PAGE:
A Multi-Campus, International Structure: A Laboratory for Businesses and Students
We live in a global economy. The future of education lies in breaking down barriers and engaging with other cultures. Future decision-makers will need to be mobile managers who network and engage with different cultures and are able to master culture-specific practices with the same skill as a native. While SKEMA plans to continue its programme of international exchanges, it has developed a new, more direct policy of opening campuses abroad, where the economy of tomorrow will be created.
Our multi-site, international structure, with sites in Asia, Europe and America, means that we can remain perfectly in tune with our economic environment and the world of international higher education. Our campuses are more than simple satellite training centres. They are located within large, expanding research parks, where cooperation and partnership come together to create the innovations and technologies of the future. Our teaching staff and students enjoy a relationship based on mutual enrichment, with both classroom-based and in-company activities and strong, permanent connections between the different sites, which offer complementary training programmes.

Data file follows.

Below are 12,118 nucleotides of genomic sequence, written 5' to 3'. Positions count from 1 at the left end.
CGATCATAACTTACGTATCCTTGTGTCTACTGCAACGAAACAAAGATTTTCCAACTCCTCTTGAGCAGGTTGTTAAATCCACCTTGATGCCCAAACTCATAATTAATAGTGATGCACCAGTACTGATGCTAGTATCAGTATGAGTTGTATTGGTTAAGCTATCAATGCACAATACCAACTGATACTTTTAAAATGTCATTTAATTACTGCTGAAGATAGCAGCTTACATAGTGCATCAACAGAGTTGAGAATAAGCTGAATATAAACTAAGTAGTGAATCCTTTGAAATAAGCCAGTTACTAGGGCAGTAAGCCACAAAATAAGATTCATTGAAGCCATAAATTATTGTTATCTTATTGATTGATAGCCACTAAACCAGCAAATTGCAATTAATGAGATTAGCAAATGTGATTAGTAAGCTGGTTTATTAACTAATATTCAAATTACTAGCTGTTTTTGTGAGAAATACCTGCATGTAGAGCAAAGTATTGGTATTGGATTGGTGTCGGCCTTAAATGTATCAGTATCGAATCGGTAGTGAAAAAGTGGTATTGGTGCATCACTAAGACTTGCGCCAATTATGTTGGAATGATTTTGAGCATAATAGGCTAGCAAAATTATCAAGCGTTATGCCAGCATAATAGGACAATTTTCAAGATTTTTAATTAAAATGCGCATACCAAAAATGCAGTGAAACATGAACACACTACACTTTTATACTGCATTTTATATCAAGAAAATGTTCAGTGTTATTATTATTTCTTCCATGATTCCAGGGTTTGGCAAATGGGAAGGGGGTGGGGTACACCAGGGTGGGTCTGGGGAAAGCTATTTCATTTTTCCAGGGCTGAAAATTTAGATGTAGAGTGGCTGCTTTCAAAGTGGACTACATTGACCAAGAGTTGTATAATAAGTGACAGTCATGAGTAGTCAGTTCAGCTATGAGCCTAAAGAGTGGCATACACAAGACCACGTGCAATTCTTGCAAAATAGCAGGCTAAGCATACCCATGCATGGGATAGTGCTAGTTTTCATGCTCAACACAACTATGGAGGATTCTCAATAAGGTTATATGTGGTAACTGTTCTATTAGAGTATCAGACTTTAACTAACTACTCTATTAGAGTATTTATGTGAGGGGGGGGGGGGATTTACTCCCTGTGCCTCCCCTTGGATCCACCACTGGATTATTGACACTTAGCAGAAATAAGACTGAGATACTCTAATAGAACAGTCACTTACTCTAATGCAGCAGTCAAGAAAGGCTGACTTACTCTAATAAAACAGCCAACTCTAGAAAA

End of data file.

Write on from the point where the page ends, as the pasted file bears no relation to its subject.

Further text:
With this new arrangement, SKEMA's ambition is to use new educational technologies and do away with traditional training methods, remaining at the cutting edge of the new business model called for by leading experts in our sector (P. Lorange, G. Hawawini and E. Cornuel).
Our internal management system uses the full range of international management tools. It includes several governing bodies with representatives from companies who are well-respected for their competitiveness, their commitment to responsibility and the effectiveness of their management practices.
The culture of SKEMA Business School is designed for students and participants who want to be part of a globalised training community that is perfectly suited to the challenges of the modern environment. As graduates of the school, they will go on to work towards a collective goal with a common vision: to create the right conditions for a sustainable knowledge economy.
“As many companies internationalize and/or face global competition, students and employers demand a business education with a solid international dimension…(…) The network model which is the most developed approach to globalize a business school, seeks to create a multiple-site institution with full-fledged campuses located in different regions around the world-ideally one campus in each of the main economic regions of the world (i.e. the Americas, Asia and Europe). The challenge here is to keep the campuses tightly connected to one another and avoid turning the structure into a multi local school with quasi autonomous sites”.
G. Hawawini - former dean of INSEAD, Henry Grunfeld Chaired Professor of Investment Banking - The Journal of Management Development (2005).